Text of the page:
Should I buy my own office supplies?
May 17, 2015 9:48 AM   Subscribe

I work in a startup. Our office chairs and some other equipment aren't ideal, and I'm considering buying my own stuff. Is that sort of thing done, or should I just suck it up? Is there another way around this?

So far, I've bought my own keyboard, mouse, and accessories for my laptop. I'm thinking bigger picture now, though. I spent at least 8 hours a day in my chair, and it's.. less than comfortable. As such, I'm considering buying a much better chair - a used Aeron, perhaps, or something similar. Some other folks in my company want standing desks, but the company won't buy them for them yet.

Is there precedent for people buying stuff like this for themselves? I can imagine it being awkward if you leave the company and you have this equipment that you have to transport to home, and then to your next company. But is it something that you've seen done before? Thoughts, comments?
posted by gchucky to Work & Money (15 answers total)
I've bought stuff for my office before. I know people who have brought in their own chairs (and I've considered doing it myself). I don't think it's that crazy, but it probably depends on your office's culture, and maybe your company's policies (I'd see more potential trouble with something major like a standing desk vs. a keyboard or mouse).
posted by primethyme at 9:50 AM on May 17, 2015 [1 favorite]

It depends on the culture you work in but I did this my first month at my current job (also a startup) and it offended my boss and my coworkers to no end. I would float the idea past your manager instead and say that you're looking to get a different chair to support your back and you were wondering if there was anything in the budget for getting one for you. See if they'll pay for a new one first. If not, THEN say you'd be willing to bring one in for yourself if that's okay. You may also want to get it in writing that it's okay. (Yes. Seriously.)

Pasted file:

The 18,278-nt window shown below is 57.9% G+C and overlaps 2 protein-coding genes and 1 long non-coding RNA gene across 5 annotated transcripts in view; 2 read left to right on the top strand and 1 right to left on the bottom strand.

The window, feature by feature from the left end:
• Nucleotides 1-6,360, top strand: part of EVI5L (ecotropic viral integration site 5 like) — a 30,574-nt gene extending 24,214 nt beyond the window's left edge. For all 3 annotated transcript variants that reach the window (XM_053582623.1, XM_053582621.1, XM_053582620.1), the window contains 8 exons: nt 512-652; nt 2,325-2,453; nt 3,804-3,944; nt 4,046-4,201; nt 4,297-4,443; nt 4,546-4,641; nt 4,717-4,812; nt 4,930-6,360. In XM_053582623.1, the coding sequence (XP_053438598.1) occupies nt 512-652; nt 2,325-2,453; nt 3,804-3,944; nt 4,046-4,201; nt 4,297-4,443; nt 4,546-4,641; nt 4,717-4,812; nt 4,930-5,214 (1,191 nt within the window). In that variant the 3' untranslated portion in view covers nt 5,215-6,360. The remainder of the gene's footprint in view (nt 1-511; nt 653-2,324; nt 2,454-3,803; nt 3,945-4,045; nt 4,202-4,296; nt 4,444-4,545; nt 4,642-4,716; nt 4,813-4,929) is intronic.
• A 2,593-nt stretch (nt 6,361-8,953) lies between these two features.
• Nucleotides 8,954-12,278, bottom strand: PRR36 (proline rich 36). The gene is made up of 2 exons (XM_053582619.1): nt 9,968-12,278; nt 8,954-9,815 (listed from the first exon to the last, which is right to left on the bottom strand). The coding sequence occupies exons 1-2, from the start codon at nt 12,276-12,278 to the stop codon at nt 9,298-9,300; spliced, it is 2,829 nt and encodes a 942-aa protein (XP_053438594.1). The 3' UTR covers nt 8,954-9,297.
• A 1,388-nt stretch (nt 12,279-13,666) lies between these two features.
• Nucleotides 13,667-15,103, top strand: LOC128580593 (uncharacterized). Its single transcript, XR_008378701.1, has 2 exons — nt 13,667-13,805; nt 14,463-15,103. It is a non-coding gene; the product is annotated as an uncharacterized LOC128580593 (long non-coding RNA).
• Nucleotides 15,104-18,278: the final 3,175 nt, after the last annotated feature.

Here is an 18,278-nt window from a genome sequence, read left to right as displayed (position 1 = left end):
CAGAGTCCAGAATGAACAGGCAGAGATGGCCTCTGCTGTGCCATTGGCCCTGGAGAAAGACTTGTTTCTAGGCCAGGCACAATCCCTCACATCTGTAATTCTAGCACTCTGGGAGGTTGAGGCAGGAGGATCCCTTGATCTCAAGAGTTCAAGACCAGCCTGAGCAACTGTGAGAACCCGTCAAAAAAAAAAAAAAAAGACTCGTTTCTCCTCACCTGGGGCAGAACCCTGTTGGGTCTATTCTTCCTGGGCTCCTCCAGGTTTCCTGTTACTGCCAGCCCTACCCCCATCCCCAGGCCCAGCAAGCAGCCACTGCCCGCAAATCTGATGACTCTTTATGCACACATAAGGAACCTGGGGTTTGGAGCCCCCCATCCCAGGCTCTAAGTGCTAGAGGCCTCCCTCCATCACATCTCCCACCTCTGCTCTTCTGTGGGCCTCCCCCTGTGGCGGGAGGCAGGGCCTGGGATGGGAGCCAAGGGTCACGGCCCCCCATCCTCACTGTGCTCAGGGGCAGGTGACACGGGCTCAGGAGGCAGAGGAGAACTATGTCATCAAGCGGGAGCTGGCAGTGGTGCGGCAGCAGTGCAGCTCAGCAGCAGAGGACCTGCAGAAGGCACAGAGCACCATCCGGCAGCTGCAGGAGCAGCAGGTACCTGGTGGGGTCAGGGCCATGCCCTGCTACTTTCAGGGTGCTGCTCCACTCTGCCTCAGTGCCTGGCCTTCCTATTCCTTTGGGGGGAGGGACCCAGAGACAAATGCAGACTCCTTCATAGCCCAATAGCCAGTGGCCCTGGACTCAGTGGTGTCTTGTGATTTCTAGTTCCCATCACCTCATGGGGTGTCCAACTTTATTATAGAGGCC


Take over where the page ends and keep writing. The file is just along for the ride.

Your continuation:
posted by Hermione Granger at 9:53 AM on May 17, 2015 [4 favorites]

Being comfortable while doing your work is important, not just for productivity, but also for long term health. I remember a contractor at a past job who showed up with a custom laptop arm and an extremely heavy and adjustable chair. He had cleared that with hiring manager before accepting the job. Having your ideal setup, and moving it when you switch jobs, isn't crazy. Check in with your manager, and then do it. Personally, I'm a fan of the employer paying for those sorts of things, given the importance of ergonomics, but it seems fine to buy your own if it's not happening.
posted by Phredward at 9:59 AM on May 17, 2015

A bad ergonomic setup can cripple you permanently, which is a longer time scale than most startup jobs. Do whatever you need to make your environment correct. Make sure you label your stuff. I have brought in monitors and stands and would have brought my own chair if they'd refused to provide a suitable one.
posted by w0mbat at 10:13 AM on May 17, 2015 [1 favorite]

I've worked at a startup before, and several people did this. It was no big deal. The nicer chairs, however, seemed to get re-located when their owners were gone. No one ever took them with the intention of stealing them, but they certainly got borrowed.
posted by Ostara at 10:22 AM on May 17, 2015 [1 favorite]

For me, it is a red flag if they refuse to get these things for you.